I was recently listening to a segment on the Diane Rehm show on NPR about First Lady Michelle Obama’s new initiative to combat childhood obesity, “Let’s Move,” (to hear the segment: http://wwww.wamu.org/programs/dr/10/02/11.php). Growing up in dance, I maintained a high level of physical activity as a child and, while the health benefits were never my motivation for dancing, they were a welcome benefit. Listening to the current debate on childhood obesity and the strategies of “Let’s Move,” I am struck by two things.
- Why does the focus on physical fitness and health so often focus solely on sports and leave out dance?
- How, as proponents of an education in dance in the ARTS can we tap into the concern over fitness and health without falling back into our traditional and stifling place as dance in P.E. programs?
In the green paper on dance education I am here representing, the National Dance Education Organization makes a clear point on the difference between dance education in the arts and dance education in P.E. I will not include the whole section here due to its length, but I urge you to reference the full green paper for a complete understanding.
“If the goal of the program is to teach the artistic processes (creating, performing and responding) and the outcome for students is to have them create, perform and critically analyze work of self or others, then dance is taught as an art form in education…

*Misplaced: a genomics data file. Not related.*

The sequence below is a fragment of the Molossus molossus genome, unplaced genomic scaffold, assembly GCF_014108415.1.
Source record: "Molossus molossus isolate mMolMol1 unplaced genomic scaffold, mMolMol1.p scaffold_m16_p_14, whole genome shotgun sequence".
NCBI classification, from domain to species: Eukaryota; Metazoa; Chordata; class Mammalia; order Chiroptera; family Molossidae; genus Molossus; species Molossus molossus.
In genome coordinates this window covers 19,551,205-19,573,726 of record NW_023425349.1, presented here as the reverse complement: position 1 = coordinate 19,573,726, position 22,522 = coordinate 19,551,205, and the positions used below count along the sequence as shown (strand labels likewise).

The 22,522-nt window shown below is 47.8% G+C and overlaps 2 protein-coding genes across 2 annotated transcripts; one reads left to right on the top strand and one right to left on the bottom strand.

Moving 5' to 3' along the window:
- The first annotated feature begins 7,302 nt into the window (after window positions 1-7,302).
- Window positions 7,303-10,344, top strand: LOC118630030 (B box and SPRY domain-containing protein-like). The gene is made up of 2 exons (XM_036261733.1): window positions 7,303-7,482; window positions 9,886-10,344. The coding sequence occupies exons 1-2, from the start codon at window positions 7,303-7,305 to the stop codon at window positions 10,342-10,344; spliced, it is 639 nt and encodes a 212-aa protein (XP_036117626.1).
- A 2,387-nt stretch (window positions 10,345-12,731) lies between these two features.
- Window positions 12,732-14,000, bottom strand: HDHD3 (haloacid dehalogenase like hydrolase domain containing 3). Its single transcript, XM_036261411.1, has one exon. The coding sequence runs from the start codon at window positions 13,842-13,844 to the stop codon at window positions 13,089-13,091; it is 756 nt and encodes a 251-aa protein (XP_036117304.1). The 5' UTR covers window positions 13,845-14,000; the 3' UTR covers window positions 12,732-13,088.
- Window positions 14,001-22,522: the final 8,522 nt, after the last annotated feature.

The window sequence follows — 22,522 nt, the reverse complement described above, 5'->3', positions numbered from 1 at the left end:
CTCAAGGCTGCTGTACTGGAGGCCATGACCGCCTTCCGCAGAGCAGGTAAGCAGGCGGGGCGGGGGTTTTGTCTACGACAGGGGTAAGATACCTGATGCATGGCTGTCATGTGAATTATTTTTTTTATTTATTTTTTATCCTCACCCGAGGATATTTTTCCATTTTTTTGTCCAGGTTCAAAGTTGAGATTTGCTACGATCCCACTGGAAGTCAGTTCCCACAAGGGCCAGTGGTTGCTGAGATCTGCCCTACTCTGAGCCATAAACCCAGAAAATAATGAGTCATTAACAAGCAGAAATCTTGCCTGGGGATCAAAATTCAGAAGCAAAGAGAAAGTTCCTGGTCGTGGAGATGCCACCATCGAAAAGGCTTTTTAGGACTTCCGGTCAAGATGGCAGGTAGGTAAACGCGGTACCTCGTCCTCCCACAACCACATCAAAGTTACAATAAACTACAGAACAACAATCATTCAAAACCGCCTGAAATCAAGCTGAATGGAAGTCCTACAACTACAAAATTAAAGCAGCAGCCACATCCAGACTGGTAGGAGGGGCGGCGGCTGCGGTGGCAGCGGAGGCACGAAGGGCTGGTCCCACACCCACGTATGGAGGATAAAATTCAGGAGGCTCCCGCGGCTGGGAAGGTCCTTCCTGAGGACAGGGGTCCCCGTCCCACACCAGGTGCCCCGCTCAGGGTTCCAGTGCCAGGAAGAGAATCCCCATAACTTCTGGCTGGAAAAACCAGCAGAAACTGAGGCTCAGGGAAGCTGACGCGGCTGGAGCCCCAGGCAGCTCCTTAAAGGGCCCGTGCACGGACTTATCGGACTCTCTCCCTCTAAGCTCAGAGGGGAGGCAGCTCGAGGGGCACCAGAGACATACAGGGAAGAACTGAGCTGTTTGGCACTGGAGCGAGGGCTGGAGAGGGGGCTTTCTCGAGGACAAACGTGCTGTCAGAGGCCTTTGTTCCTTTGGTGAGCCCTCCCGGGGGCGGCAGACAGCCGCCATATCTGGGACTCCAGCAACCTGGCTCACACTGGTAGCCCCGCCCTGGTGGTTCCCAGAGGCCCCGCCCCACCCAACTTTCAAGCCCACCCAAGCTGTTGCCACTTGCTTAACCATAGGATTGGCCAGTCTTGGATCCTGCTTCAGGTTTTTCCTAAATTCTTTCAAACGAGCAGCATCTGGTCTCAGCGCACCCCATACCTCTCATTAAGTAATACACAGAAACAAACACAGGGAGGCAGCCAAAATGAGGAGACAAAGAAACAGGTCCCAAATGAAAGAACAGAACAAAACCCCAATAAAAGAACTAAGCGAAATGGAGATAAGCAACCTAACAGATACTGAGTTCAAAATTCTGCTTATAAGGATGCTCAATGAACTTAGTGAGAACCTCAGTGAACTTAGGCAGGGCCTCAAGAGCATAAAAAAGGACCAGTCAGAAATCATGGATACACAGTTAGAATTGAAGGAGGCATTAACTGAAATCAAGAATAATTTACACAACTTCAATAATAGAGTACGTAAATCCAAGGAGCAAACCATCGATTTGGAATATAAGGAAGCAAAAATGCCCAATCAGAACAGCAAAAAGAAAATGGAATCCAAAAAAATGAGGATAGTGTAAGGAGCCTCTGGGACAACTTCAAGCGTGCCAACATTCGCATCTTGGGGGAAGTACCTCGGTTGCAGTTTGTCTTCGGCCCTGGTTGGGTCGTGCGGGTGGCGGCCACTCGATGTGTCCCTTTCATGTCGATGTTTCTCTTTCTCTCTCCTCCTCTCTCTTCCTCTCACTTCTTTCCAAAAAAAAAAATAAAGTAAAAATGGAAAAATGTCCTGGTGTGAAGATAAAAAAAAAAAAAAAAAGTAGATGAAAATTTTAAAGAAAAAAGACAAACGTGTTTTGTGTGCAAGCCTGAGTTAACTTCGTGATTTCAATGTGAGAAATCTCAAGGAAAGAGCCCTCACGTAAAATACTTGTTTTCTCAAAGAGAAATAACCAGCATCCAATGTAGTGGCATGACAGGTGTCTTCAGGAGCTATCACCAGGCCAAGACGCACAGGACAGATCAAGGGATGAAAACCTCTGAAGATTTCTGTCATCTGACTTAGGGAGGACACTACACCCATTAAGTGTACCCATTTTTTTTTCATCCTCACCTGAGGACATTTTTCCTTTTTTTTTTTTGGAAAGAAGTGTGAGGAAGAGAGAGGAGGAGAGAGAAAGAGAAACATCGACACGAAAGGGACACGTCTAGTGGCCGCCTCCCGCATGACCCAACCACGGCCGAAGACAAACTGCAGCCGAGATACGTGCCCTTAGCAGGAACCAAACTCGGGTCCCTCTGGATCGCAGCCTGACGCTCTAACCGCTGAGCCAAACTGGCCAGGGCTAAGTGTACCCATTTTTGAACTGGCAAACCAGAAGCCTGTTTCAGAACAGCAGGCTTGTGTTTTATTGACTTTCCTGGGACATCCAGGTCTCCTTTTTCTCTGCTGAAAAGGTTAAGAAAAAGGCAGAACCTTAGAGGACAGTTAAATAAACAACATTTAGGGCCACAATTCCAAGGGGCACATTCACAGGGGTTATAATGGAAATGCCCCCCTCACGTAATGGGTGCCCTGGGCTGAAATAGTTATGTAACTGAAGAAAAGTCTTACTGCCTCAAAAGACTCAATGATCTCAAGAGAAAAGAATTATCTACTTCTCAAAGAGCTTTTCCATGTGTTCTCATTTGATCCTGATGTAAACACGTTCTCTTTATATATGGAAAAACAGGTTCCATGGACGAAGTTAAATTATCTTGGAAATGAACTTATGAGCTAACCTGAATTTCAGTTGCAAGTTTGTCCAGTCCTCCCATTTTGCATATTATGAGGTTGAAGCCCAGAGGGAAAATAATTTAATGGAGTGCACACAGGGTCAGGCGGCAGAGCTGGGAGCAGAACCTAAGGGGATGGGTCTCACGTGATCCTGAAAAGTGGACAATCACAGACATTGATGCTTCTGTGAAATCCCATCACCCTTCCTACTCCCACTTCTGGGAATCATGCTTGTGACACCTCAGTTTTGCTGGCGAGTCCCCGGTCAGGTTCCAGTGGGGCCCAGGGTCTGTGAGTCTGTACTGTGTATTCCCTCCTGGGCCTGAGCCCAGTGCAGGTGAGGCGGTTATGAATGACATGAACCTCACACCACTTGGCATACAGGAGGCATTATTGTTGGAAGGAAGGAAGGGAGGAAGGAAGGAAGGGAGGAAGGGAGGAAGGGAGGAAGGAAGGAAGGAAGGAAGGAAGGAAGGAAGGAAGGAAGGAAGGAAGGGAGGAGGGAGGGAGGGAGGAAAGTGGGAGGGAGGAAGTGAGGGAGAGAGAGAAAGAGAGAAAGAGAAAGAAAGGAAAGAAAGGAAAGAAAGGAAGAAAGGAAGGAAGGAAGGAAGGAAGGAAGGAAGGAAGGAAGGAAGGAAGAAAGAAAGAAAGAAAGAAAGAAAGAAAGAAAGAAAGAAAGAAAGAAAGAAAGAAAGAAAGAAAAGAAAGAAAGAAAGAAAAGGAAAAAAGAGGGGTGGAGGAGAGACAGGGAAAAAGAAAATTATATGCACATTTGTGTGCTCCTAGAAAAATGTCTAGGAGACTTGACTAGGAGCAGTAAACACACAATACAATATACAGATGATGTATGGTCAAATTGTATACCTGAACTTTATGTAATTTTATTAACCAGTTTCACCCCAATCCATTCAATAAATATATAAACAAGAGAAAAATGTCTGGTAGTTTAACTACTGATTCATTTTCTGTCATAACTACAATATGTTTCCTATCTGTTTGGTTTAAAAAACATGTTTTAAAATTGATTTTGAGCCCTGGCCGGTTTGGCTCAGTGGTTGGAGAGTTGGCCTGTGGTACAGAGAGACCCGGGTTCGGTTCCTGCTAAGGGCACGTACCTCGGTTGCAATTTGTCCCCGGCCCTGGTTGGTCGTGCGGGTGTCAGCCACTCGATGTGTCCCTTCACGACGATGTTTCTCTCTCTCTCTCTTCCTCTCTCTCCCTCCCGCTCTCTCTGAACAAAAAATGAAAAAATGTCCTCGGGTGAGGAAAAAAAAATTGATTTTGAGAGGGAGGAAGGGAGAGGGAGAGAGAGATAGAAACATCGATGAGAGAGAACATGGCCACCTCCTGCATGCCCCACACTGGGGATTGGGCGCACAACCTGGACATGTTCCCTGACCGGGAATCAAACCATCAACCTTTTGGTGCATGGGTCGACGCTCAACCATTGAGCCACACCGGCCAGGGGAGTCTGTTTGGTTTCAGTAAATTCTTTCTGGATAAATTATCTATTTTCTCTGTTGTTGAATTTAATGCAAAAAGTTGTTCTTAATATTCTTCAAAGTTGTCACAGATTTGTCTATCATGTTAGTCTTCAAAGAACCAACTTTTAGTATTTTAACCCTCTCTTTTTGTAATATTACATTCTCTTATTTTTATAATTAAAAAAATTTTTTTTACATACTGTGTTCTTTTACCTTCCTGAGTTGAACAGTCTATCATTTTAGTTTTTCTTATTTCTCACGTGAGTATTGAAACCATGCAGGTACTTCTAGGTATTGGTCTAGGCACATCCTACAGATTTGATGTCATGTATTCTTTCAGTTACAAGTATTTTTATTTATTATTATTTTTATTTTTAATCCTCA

If the goal of the program is to promote physical activity (directed towards health, social and recreational aspects of education), then the dance component is taught under physical education…”
This should be no means infer that dance arts education does not provide health and fitness benefits, but merely that doing so is not the primary mission or focus of dance arts education. Moreover, we in the dance arts education field believe that dance arts education taught by qualified teachers has numerous health benefits for both the mind and the body. Importantly for children, dance arts education imparts knowledge of and respect for one’s own body that is so often missing today and is so essential for children as their bodies grow and mature in the overly body-image conscious environment in which we live. Furthermore, dance arts education helps children develop other skills such as creativity, composition and analytical thinking not found in dance taught through P.E. Ironically, while the arts are listed as a core academic subject under No Child Left Behind (2002) and physical education is not, many more schools have physical education programs than arts programs including dance.
So my question is: how do we in the dance arts community walk the fine line between promoting dance education based in the arts that will indeed meet the fitness and health concerns raised by such as Michelle Obama without falling back into dance in P.E. devoid of the necessary artistic component?